It is with heavy sadness that we report that Terry Pratchett, brilliant author and satirist, has passed away on March 12th, 2015 at the age of 66.
I was deeply saddened to learn that Sir Terry Pratchett has died. The world has lost one of its brightest, sharpest minds.
In over 70 books, Terry enriched the planet like few before him. As all who read him know, Discworld was his vehicle to satirize this world: he did so brilliantly, with great skill, enormous humour and constant invention.
Terry faced his Alzheimer’s disease (an ’embuggerance’, as he called it) publicly and bravely. Over the last few years, it was his writing that sustained him. His legacy will endure for decades to come.
My sympathies go out to Terry’s wife Lyn, their daughter Rhianna, to his close friend Rob Wilkins, and to all closest to him.”
Terry passed away in his home, with his cat sleeping on his bed surrounded by his family on 12th March 2015. Diagnosed with Posterior Cortical Atrophy in 2007, he battled the progressive disease with his trademark determination and creativity, and continued to write. He completed his last book, a new Discworld novel, in the summer of 2014, before succumbing to the final stages of the disease.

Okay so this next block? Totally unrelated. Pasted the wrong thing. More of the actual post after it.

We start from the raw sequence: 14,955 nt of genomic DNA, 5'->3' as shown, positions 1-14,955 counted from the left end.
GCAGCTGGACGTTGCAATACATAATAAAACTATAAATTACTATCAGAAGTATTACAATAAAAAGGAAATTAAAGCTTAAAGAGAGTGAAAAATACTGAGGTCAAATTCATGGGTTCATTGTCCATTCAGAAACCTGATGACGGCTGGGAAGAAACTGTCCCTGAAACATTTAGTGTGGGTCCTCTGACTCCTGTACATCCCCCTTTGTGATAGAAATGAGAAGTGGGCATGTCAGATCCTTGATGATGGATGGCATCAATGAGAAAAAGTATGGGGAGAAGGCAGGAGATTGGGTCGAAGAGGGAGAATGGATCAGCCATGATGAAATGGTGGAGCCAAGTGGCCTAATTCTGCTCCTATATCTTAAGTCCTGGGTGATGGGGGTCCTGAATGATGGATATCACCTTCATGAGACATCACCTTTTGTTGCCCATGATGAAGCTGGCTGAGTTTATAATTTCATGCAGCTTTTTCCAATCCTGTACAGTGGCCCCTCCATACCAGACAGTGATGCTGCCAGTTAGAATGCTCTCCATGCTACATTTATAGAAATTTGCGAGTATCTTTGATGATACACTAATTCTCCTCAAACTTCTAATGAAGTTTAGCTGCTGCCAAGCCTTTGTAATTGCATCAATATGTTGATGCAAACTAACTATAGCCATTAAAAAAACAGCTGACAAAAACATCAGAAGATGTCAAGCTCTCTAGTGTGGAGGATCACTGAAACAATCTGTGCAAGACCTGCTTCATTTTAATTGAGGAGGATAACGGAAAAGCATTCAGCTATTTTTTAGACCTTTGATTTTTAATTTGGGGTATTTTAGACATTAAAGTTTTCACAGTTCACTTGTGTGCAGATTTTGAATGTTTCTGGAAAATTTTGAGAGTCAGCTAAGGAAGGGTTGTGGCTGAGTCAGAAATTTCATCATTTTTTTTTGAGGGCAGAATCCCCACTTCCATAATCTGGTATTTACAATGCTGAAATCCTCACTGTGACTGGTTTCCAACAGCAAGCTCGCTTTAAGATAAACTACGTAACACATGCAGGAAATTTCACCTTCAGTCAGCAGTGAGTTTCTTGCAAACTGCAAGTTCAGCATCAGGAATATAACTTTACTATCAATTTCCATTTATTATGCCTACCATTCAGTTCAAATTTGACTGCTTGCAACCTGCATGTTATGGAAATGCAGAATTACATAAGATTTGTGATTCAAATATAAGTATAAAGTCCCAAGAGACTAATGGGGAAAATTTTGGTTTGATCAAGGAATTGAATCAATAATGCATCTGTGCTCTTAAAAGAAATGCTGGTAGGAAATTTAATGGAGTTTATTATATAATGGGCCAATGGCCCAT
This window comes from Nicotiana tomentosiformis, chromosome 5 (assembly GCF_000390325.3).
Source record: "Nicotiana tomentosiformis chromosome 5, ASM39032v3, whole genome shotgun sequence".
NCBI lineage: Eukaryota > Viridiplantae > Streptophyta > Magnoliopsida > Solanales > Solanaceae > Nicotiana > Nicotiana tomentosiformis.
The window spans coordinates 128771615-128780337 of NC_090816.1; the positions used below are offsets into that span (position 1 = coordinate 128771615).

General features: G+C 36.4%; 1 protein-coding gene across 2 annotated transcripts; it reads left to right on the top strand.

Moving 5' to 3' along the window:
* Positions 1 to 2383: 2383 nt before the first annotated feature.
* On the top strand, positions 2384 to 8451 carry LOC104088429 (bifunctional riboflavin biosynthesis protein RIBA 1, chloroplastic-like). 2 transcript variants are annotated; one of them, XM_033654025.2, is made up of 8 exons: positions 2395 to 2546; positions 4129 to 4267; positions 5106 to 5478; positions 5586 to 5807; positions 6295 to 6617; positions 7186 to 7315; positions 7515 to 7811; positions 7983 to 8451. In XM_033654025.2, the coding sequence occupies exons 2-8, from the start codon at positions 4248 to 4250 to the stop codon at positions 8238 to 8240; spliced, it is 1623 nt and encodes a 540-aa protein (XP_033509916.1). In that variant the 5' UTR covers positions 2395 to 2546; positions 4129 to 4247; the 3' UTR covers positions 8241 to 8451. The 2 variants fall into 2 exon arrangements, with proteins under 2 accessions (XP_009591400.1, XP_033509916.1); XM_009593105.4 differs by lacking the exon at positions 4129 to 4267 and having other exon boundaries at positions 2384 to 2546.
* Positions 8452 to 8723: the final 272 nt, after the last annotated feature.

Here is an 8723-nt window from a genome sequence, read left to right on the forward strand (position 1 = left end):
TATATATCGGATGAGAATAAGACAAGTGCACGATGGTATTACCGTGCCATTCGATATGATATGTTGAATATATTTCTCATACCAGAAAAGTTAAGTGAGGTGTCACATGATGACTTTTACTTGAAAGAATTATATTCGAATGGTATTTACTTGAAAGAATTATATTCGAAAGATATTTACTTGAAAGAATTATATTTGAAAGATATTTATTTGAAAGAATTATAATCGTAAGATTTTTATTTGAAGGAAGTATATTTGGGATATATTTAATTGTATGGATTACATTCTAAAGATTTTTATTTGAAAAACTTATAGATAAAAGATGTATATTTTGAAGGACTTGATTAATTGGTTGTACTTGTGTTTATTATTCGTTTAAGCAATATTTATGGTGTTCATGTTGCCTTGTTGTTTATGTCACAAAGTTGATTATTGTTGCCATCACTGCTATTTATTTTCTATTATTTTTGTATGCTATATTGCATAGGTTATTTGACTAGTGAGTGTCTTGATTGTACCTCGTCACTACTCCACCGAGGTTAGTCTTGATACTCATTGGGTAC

We ask that the family are left undisturbed at this distressing time.
A Just Giving page donating to the Research Institute to the Care of Older People (RICE) has been set up in his memory: https://www.justgiving.com/Terry-Pratchett
Born in 1948, Pratchett left school at 17 to start working for the Bucks Free Press, and eventually became Press Officer for the Central Electricity Generating Board, a position he only left in 1987, after finishing the fourth Discworld novel, Mort. The series, begun in 1983, covers a variety of themes including magic, death, and journalism, often satirizes different elements of fantasy, and quickly became one of the most astonishingly fleshed out fictional worlds in all of literature, Discworld. The Discworld books make merry work of conventional fantasy landscapes (the austere school of magic, the mystical elven realm, the home of Death himself) while giving us such memorable characters as Rincewind, Samuel Vimes, Granny Weatherwax, and Susan Sto Helit. He also co-wrote the apocalyptic satire Good Omens with Neil Gaiman, and most recently published a “parallel earth” series with Stephen Baxter.
After being diagnosed with PCA he worked to increase awareness of Alzheimers, including working with the BBC to create a two-part documentary series about living with the illness, which won a BAFTA.
Pratchett was awarded nine honorary Doctorates, the 2001 Carnegie Medal for Amazing Maurice and His Educated Rodents, and, in 2010, the World Fantasy Award for Life Achievement. He received a knighthood for “services to literature” in the 2009 UK New Year Honours list, and was previously appointed Officer of the Order of the British Empire in 1998.
The announcement of Terry’s passing was all too appropriate:
AT LAST, SIR TERRY, WE MUST WALK TOGETHER.
— Terry Pratchett (@terryandrob) March 12, 2015
Terry took Death’s arm and followed him through the doors and on to the black desert under the endless night.
— Rhianna Pratchett (@rhipratchett) March 12, 2015
Thank you, Terry, for giving us so much.